I shall arrange the facts I have to state under three heads:—First, Those that relate to the TRADE of the Roman States: second, Those that relate to the administration of JUSTICE: and third, Those that relate to EDUCATION and KNOWLEDGE. I shall show that the Pontifical Government is so conducted as regards Trade, that it can have no other effect than to make the Romans beggars. I shall show, in the second place, that the Pontifical Government is so conducted as regards Justice, that it can have no other effect than to make the Romans slaves. And I shall show, in the third place, that the Pontifical Government is so conducted as regards Education, that it can have no other effect than to make the Romans barbarians. This is the threefold result that Government is fitted to work out: this is the threefold result it has wrought out. It has made the Romans beggars,—it has made the Romans slaves,—it has made the Romans barbarians. Observe, I do not touch the religious part of the question. I do not enter on any discussion respecting Purgatory, or Transubstantiation, or the worship of the Virgin. I look simply at the bearings of that system upon man's temporal interests; and I maintain that, though man had no hereafter to provide for, and no soul to be saved, he is bound by every consideration to resist a system so destructive to the whole of his interests and happiness in time.

I come now to trace the workings of the Papacy on the Trade of the Papal States. But here I am met, on the threshold of my subject, by this difficulty, that I am to speak of what scarce exists; for so effectually has the Pontifical Government developed its influence in this direction, that it has all but annihilated trade in the Papal States. If you except the manufacture of cameos, Roman mosaics, a little painting and statuary, there is really no more trade in the country than is absolutely necessary to keep the people from starvation. The trade and industry of the Roman States are crushed to death under a load of monopolies and restrictive tariffs, invented by infallible wisdom for protecting, but, as it seems to our merely fallible wisdom, for sacrificing, the industry of the country.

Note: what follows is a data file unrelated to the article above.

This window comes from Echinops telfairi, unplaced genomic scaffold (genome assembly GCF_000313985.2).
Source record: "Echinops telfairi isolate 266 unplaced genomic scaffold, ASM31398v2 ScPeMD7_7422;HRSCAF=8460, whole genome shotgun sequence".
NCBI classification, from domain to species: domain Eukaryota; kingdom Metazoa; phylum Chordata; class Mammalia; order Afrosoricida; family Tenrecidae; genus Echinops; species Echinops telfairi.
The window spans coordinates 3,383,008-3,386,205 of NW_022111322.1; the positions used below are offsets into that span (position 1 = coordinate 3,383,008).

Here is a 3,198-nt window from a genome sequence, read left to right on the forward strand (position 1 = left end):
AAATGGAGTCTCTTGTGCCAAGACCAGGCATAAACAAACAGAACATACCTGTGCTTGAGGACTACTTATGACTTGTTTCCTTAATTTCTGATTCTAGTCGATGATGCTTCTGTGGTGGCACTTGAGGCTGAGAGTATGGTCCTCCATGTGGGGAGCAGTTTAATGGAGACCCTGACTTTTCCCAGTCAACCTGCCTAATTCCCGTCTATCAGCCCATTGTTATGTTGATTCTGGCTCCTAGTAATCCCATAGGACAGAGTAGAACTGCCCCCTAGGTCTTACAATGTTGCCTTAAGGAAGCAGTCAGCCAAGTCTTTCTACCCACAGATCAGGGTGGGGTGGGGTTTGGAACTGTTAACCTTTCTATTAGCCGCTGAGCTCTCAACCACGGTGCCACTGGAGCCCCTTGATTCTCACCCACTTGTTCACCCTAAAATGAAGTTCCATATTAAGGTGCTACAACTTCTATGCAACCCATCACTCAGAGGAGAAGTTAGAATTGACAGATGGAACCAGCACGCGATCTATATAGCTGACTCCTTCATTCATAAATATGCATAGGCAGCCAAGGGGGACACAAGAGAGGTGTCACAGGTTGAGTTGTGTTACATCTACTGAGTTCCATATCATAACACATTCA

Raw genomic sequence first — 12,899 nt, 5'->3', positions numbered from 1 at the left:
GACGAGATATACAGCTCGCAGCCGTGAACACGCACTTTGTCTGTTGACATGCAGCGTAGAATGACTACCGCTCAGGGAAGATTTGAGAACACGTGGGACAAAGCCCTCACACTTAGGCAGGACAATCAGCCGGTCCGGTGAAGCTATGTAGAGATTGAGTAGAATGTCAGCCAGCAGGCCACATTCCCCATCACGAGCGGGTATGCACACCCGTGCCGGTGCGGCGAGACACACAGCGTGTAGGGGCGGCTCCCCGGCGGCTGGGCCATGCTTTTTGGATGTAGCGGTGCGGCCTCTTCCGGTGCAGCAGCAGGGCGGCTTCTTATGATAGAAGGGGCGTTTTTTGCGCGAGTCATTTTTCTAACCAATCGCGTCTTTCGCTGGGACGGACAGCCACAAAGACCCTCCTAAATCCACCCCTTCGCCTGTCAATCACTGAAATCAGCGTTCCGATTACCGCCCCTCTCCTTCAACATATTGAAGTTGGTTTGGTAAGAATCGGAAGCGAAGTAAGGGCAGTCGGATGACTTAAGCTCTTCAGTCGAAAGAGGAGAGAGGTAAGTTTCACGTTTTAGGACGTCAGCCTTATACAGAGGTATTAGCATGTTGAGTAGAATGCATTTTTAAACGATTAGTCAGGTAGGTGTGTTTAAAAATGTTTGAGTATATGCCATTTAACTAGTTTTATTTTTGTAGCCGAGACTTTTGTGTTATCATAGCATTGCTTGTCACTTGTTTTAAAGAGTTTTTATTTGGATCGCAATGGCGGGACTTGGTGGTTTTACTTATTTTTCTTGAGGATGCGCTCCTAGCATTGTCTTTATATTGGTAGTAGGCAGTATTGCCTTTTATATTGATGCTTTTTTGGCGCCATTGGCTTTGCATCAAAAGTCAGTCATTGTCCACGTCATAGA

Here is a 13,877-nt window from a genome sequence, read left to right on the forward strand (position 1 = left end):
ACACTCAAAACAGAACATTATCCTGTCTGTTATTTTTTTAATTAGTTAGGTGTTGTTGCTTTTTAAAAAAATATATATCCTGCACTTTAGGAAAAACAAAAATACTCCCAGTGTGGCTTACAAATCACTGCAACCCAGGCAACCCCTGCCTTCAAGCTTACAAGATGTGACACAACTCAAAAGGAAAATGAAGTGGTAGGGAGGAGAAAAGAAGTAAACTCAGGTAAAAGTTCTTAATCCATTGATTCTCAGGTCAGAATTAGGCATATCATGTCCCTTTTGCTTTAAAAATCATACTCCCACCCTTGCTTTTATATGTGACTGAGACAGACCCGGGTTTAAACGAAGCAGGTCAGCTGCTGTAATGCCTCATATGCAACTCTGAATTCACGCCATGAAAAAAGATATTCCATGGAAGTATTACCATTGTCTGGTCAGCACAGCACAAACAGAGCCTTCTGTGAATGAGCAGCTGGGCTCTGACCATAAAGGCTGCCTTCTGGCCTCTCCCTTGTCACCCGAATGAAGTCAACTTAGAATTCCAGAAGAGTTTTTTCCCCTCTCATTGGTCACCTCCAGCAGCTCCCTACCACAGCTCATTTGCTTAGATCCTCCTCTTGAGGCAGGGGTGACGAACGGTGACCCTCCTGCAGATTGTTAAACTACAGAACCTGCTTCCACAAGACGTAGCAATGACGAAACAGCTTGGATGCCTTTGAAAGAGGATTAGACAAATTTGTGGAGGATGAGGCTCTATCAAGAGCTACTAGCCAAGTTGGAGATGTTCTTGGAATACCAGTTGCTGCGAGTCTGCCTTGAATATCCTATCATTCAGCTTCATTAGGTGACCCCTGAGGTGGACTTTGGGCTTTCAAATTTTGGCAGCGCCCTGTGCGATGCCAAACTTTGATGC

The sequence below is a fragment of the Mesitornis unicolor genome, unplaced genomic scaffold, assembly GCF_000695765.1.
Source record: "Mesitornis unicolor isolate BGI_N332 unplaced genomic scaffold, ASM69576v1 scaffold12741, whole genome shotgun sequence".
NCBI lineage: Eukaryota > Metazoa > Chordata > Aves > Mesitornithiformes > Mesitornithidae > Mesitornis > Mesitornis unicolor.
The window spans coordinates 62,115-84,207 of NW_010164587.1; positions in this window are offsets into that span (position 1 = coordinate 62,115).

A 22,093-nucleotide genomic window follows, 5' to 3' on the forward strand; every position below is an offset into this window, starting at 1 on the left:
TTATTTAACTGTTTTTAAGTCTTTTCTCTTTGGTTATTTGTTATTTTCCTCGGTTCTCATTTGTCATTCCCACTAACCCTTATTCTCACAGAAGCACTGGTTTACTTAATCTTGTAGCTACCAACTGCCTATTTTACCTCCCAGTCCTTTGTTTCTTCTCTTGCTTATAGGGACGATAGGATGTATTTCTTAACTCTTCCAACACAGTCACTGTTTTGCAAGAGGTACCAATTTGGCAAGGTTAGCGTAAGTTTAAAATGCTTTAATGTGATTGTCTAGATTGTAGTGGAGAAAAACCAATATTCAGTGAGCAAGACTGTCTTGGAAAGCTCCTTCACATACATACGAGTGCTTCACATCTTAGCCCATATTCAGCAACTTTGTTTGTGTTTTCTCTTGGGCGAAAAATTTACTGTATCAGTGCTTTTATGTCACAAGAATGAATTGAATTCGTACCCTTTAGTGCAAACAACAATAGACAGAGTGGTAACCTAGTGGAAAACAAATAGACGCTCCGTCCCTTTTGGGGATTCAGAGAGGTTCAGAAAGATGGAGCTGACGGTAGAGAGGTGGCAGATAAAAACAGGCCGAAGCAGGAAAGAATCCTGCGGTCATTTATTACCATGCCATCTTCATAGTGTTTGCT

Let us take as our first instance the Iron Trade. We all know the importance of iron as regards civilization. Civilization may be said to have commenced with iron,—to have extended over the earth with iron; and so closely connected are the two, that where iron is not, there you can scarce imagine civilization to be. It is by iron in the form of the plough that man subjugates the soil; and it is by iron in the form of the sword that he subjugates kingdoms. What would our country be without its iron,—without its railroads, its steam-ships, its steam-looms, its cutlery, its domestic utensils? Almost all the comforts and conveniences of civilized life are obtained by iron. You may imagine, then, the condition of the Papal States, when I state that iron is all but unknown in them. It is about as rare and as dear as the gold of Uphaz. And why is it so? There is abundance of iron in our country; water-carriage is anything but expensive; and the iron manufacturers of Britain would be delighted to find so good a market as Italy for their produce. Why, then, is iron not imported into that country? For this simple reason, that the Church has forbidden its introduction. Strange, that it should forbid so useful a metal where it is so much needed. Yet the fact is, that the Pope has placed its importation under an as stringent prohibition almost as the importation of heresy: perhaps he smells heresy and civilization coming in the wake of iron. The duty on the introduction of bar-iron is two baiocchi la libbra, equivalent to fifty dollars, or L12 10s., per ton; which is about twice the price of bar-iron in this country. This duty is prohibitive of course.